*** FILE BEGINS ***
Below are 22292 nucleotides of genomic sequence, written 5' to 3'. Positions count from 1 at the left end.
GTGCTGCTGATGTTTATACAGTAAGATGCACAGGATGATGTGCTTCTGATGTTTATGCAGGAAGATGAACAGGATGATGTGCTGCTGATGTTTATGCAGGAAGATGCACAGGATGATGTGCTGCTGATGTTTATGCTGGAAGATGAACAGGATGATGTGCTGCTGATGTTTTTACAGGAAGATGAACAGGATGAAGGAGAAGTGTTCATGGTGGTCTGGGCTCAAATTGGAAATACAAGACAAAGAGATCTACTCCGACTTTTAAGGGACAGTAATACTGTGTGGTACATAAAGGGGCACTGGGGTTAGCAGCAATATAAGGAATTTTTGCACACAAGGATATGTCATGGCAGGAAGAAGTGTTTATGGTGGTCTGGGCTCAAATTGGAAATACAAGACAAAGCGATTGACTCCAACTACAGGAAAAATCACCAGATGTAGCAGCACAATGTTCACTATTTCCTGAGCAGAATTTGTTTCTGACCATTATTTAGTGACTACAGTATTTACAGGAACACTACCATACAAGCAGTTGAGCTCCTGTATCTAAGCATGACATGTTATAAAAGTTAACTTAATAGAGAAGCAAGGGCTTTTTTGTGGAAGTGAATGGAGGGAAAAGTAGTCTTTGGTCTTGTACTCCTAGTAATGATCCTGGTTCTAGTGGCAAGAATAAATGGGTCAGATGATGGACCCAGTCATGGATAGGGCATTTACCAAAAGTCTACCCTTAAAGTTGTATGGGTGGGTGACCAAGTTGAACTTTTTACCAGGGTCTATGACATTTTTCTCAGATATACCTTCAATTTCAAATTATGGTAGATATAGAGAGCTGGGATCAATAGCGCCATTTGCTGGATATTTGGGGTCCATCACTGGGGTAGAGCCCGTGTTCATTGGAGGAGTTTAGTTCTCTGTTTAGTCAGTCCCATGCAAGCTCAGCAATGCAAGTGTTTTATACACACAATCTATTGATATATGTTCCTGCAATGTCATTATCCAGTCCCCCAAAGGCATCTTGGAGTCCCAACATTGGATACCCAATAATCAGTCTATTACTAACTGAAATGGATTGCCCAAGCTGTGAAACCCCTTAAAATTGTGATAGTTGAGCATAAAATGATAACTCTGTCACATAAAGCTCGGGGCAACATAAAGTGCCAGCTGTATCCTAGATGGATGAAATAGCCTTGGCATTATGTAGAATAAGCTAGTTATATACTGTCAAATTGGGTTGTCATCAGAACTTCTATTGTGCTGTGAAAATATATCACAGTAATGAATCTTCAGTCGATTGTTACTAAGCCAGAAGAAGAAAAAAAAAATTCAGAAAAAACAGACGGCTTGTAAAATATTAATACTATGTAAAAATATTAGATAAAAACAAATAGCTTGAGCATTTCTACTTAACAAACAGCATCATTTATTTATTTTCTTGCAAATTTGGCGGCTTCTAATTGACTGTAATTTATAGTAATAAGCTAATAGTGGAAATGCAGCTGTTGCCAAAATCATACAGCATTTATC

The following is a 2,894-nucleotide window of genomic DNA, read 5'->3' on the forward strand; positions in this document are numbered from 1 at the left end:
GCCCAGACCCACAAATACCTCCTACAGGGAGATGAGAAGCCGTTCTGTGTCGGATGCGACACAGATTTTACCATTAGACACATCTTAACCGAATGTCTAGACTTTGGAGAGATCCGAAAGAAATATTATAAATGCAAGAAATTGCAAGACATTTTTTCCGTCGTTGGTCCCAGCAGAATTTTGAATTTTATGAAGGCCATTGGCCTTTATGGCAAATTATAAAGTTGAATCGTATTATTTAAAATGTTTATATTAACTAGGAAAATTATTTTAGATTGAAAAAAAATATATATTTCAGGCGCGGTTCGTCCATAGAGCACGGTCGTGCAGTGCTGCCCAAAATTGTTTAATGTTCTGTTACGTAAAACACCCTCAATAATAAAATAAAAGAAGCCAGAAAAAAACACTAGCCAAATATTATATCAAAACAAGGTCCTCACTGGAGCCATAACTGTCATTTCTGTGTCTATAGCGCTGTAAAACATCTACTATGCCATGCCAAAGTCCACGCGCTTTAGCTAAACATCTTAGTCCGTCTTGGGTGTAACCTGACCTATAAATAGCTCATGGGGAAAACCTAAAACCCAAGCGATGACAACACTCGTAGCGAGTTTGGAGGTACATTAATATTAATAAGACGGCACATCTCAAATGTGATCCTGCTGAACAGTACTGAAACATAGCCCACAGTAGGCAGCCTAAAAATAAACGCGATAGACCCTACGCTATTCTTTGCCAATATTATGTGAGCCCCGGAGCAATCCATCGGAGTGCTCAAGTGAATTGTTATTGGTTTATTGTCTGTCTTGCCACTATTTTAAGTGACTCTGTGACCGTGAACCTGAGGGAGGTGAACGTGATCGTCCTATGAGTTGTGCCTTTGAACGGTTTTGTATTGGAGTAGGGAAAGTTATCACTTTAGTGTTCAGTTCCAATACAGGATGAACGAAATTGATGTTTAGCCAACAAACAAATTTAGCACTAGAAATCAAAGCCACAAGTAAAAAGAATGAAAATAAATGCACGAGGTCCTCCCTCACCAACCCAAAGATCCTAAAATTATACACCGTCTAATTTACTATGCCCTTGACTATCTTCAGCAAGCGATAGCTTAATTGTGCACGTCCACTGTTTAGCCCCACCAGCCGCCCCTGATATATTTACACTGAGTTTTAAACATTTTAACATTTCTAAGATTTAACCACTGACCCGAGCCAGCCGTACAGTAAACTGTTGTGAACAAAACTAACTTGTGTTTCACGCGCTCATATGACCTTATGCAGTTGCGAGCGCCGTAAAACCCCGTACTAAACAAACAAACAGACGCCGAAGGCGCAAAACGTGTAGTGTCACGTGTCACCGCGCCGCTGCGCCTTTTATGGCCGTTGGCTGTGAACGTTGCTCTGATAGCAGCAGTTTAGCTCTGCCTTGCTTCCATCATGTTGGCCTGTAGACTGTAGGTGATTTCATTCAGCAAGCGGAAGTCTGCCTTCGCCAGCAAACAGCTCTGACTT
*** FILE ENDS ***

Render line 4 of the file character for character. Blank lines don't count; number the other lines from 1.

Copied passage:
GCCCAGACCCACAAATACCTCCTACAGGGAGATGAGAAGCCGTTCTGTGTCGGATGCGACACAGATTTTACCATTAGACACATCTTAACCGAATGTCTAGACTTTGGAGAGATCCGAAAGAAATATTATAAATGCAAGAAATTGCAAGACATTTTTTCCGTCGTTGGTCCCAGCAGAATTTTGAATTTTATGAAGGCCATTGGCCTTTATGGCAAATTATAAAGTTGAATCGTATTATTTAAAATGTTTATATTAACTAGGAAAATTATTTTAGATTGAAAAAAAATATATATTTCAGGCGCGGTTCGTCCATAGAGCACGGTCGTGCAGTGCTGCCCAAAATTGTTTAATGTTCTGTTACGTAAAACACCCTCAATAATAAAATAAAAGAAGCCAGAAAAAAACACTAGCCAAATATTATATCAAAACAAGGTCCTCACTGGAGCCATAACTGTCATTTCTGTGTCTATAGCGCTGTAAAACATCTACTATGCCATGCCAAAGTCCACGCGCTTTAGCTAAACATCTTAGTCCGTCTTGGGTGTAACCTGACCTATAAATAGCTCATGGGGAAAACCTAAAACCCAAGCGATGACAACACTCGTAGCGAGTTTGGAGGTACATTAATATTAATAAGACGGCACATCTCAAATGTGATCCTGCTGAACAGTACTGAAACATAGCCCACAGTAGGCAGCCTAAAAATAAACGCGATAGACCCTACGCTATTCTTTGCCAATATTATGTGAGCCCCGGAGCAATCCATCGGAGTGCTCAAGTGAATTGTTATTGGTTTATTGTCTGTCTTGCCACTATTTTAAGTGACTCTGTGACCGTGAACCTGAGGGAGGTGAACGTGATCGTCCTATGAGTTGTGCCTTTGAACGGTTTTGTATTGGAGTAGGGAAAGTTATCACTTTAGTGTTCAGTTCCAATACAGGATGAACGAAATTGATGTTTAGCCAACAAACAAATTTAGCACTAGAAATCAAAGCCACAAGTAAAAAGAATGAAAATAAATGCACGAGGTCCTCCCTCACCAACCCAAAGATCCTAAAATTATACACCGTCTAATTTACTATGCCCTTGACTATCTTCAGCAAGCGATAGCTTAATTGTGCACGTCCACTGTTTAGCCCCACCAGCCGCCCCTGATATATTTACACTGAGTTTTAAACATTTTAACATTTCTAAGATTTAACCACTGACCCGAGCCAGCCGTACAGTAAACTGTTGTGAACAAAACTAACTTGTGTTTCACGCGCTCATATGACCTTATGCAGTTGCGAGCGCCGTAAAACCCCGTACTAAACAAACAAACAGACGCCGAAGGCGCAAAACGTGTAGTGTCACGTGTCACCGCGCCGCTGCGCCTTTTATGGCCGTTGGCTGTGAACGTTGCTCTGATAGCAGCAGTTTAGCTCTGCCTTGCTTCCATCATGTTGGCCTGTAGACTGTAGGTGATTTCATTCAGCAAGCGGAAGTCTGCCTTCGCCAGCAAACAGCTCTGACTT